Don’t go it alone when an insurer requests an examination under oath
Posted in General on June 16, 2016
If you are currently in the midst of a prolonged struggle with an insurance company over a delayed or denied claim, chances are very good that while you’re frustrated and even a bit exhausted, you’re still incredibly determined to make them provide the coverage to which you are entitled.
Indeed, if you receive a letter from your insurance company requesting your presence at an examination under oath, you may actually welcome the possibility to share your side of the story and voice your objections, anxiously circling the date on the calendar.
While it’s understandable why you might feel this way, it’s important to stop and take a moment to consider a few things about the examination under oath, which the insurance company is likely able to request per the terms of your policy.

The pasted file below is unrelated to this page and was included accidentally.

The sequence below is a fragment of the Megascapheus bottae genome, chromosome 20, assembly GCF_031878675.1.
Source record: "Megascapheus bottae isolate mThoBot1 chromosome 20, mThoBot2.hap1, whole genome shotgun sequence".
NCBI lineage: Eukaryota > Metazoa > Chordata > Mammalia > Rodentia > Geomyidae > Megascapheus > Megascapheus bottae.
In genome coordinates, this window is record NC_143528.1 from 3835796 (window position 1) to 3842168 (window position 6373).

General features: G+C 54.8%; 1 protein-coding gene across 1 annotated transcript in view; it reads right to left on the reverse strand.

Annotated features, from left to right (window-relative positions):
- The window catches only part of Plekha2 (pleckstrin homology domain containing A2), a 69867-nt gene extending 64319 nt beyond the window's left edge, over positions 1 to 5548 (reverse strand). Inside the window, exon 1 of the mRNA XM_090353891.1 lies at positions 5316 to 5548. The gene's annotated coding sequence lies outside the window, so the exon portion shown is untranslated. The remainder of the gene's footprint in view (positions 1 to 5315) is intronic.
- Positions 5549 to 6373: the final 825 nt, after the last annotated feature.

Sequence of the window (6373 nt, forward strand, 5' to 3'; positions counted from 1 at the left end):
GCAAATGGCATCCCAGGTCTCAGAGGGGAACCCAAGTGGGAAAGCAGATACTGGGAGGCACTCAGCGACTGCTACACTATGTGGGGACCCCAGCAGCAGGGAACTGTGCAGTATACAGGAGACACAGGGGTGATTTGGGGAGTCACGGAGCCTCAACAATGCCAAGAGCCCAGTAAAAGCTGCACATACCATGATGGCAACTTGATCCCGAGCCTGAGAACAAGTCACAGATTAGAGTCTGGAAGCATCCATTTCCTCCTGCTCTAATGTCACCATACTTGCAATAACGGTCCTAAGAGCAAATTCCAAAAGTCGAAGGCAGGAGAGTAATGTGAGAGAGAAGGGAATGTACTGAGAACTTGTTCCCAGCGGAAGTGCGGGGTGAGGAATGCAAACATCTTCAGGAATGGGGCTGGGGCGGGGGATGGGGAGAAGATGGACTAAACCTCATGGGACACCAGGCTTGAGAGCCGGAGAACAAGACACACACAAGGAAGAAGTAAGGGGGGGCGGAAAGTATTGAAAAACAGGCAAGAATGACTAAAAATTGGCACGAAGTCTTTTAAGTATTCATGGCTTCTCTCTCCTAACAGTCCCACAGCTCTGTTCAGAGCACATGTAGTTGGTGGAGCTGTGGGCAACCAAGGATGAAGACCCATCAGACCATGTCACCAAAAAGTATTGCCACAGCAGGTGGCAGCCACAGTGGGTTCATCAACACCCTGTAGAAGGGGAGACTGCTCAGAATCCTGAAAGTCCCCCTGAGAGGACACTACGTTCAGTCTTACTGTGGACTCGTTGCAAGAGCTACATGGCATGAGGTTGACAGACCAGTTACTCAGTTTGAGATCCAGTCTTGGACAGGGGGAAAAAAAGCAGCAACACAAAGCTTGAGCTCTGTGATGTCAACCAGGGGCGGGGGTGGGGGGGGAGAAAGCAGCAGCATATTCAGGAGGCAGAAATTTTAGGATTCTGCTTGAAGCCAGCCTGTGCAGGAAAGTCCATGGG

First, this examination will likely take several hours and be conducted by an attorney who not only knows the law inside out, but also knows how to elicit potentially damaging responses from you. Second, there is a possibility that the attorney or the insurance company will demand that you produce certain documents here, some of which they are legally entitled to and others that you are under no obligation to produce.
In light of this reality, it rapidly becomes apparent that if you’ve been asked to sit for an examination under oath, it is highly advisable to consider retaining the services of your own attorney as soon as possible.
At Williams Law Association, P.A., we have been providing experienced, effective and ethical representation in insurance law matters for over 20 years. As such, we are more than familiar with the tactics employed by insurance companies in examinations under oath, and stand ready to protect the rights and best interests our clients in this — and any other — legal forum.
To learn more about our services, please visit our website.